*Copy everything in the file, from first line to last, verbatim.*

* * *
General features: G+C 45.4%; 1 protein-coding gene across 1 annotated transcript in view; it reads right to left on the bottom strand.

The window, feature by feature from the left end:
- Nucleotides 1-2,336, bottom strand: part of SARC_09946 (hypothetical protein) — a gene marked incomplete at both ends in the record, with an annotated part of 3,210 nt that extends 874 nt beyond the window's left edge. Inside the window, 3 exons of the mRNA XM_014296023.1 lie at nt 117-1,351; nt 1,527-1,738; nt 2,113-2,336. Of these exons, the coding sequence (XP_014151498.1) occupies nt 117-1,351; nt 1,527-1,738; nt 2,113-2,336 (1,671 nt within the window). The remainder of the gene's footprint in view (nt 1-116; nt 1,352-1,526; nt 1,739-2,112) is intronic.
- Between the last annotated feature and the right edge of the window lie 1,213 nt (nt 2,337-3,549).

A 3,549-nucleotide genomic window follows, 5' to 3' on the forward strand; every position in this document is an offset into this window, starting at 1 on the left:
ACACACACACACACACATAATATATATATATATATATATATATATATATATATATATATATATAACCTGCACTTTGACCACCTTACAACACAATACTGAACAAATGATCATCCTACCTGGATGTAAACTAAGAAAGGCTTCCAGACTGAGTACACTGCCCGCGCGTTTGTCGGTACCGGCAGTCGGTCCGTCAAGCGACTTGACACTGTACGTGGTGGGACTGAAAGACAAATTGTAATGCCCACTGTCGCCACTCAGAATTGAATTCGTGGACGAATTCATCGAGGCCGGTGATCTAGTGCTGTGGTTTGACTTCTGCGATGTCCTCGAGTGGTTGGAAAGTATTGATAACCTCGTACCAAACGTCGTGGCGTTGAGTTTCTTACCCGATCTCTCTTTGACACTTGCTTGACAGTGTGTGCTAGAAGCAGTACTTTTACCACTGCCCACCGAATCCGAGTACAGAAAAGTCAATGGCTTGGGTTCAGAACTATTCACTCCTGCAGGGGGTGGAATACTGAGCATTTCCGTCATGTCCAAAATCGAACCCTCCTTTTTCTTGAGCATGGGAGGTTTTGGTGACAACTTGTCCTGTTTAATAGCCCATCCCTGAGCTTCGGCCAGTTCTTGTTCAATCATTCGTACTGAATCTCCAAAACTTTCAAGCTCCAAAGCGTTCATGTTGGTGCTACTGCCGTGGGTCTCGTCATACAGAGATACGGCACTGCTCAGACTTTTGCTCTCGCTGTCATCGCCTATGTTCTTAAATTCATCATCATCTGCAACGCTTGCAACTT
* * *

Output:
General features: G+C 45.4%; 1 protein-coding gene across 1 annotated transcript in view; it reads right to left on the bottom strand.

The window, feature by feature from the left end:
- Nucleotides 1-2,336, bottom strand: part of SARC_09946 (hypothetical protein) — a gene marked incomplete at both ends in the record, with an annotated part of 3,210 nt that extends 874 nt beyond the window's left edge. Inside the window, 3 exons of the mRNA XM_014296023.1 lie at nt 117-1,351; nt 1,527-1,738; nt 2,113-2,336. Of these exons, the coding sequence (XP_014151498.1) occupies nt 117-1,351; nt 1,527-1,738; nt 2,113-2,336 (1,671 nt within the window). The remainder of the gene's footprint in view (nt 1-116; nt 1,352-1,526; nt 1,739-2,112) is intronic.
- Between the last annotated feature and the right edge of the window lie 1,213 nt (nt 2,337-3,549).

A 3,549-nucleotide genomic window follows, 5' to 3' on the forward strand; every position in this document is an offset into this window, starting at 1 on the left:
ACACACACACACACACATAATATATATATATATATATATATATATATATATATATATATATATAACCTGCACTTTGACCACCTTACAACACAATACTGAACAAATGATCATCCTACCTGGATGTAAACTAAGAAAGGCTTCCAGACTGAGTACACTGCCCGCGCGTTTGTCGGTACCGGCAGTCGGTCCGTCAAGCGACTTGACACTGTACGTGGTGGGACTGAAAGACAAATTGTAATGCCCACTGTCGCCACTCAGAATTGAATTCGTGGACGAATTCATCGAGGCCGGTGATCTAGTGCTGTGGTTTGACTTCTGCGATGTCCTCGAGTGGTTGGAAAGTATTGATAACCTCGTACCAAACGTCGTGGCGTTGAGTTTCTTACCCGATCTCTCTTTGACACTTGCTTGACAGTGTGTGCTAGAAGCAGTACTTTTACCACTGCCCACCGAATCCGAGTACAGAAAAGTCAATGGCTTGGGTTCAGAACTATTCACTCCTGCAGGGGGTGGAATACTGAGCATTTCCGTCATGTCCAAAATCGAACCCTCCTTTTTCTTGAGCATGGGAGGTTTTGGTGACAACTTGTCCTGTTTAATAGCCCATCCCTGAGCTTCGGCCAGTTCTTGTTCAATCATTCGTACTGAATCTCCAAAACTTTCAAGCTCCAAAGCGTTCATGTTGGTGCTACTGCCGTGGGTCTCGTCATACAGAGATACGGCACTGCTCAGACTTTTGCTCTCGCTGTCATCGCCTATGTTCTTAAATTCATCATCATCTGCAACGCTTGCAACTT